Incidentally, here it must be remembered that a totally different spirit exists in the writings of Western mystics: Thomas A’Kempis, Ignatius Loyola, Theresa of Avila, John of the Cross and others. They preached ascetic practices, which were strictly forbidden by our Orthodox Fathers because they led to self-glorification and self-delusion. Peculiarities of self-glorification are: clouded thoughts, wishful thinking, conceit transcending into pride, accepting demons as the Savior and His Angels, stimulating thrills and subtle indulgences. Self-glorification is a heavy and destructive sickness, which can only be cured through God’s specific intervention. The meditations and ascetic practices prescribed by Yogism and Buddhism are equally as dangerous.

The twentieth century is a dawning age of the most extravagant cults and the catastrophic impoverishment of the spiritual. The widespread Christian world is becoming increasingly materialistic: the sectarians are increasingly mutilating Christian Teachings and fashioning it to the needs of the flesh. That is why it is becoming increasingly difficult for an Orthodox Christian to find a spiritual and wise "starets." However, there is the comforting fact that the teachings of many "startsi" have been saved in print and are available to us.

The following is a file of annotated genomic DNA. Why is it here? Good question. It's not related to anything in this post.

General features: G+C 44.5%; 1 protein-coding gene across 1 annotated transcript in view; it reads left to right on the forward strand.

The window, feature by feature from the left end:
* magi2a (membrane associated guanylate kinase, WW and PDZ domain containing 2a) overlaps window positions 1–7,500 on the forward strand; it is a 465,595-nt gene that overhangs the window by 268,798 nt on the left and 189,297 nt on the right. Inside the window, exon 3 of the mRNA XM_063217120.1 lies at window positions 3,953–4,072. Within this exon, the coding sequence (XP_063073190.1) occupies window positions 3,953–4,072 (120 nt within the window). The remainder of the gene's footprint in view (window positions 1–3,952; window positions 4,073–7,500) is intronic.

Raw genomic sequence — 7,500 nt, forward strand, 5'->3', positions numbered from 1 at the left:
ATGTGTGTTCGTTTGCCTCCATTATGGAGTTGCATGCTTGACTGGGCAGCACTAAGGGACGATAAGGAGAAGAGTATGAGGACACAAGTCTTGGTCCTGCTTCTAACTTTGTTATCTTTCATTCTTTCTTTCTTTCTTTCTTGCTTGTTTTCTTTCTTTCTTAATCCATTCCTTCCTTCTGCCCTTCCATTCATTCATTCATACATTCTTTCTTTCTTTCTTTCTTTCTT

In our modest booklets, we have collected the patristic teachings and arranged them by author in chronological order. There is a short note on the relevant ascetic at the beginning of each chapter. For ease of reference, we have broken up the teachings into three major headings, on: faith, hope and love.

The section on faith contains teachings about the redeeming power of our Lord Jesus Christ, God’s love and His concern for people, His saving grace, the attributes of genuine faith, our regard toward God: on veneration, fear of God, prayer, thoughts on God and learning God’s will.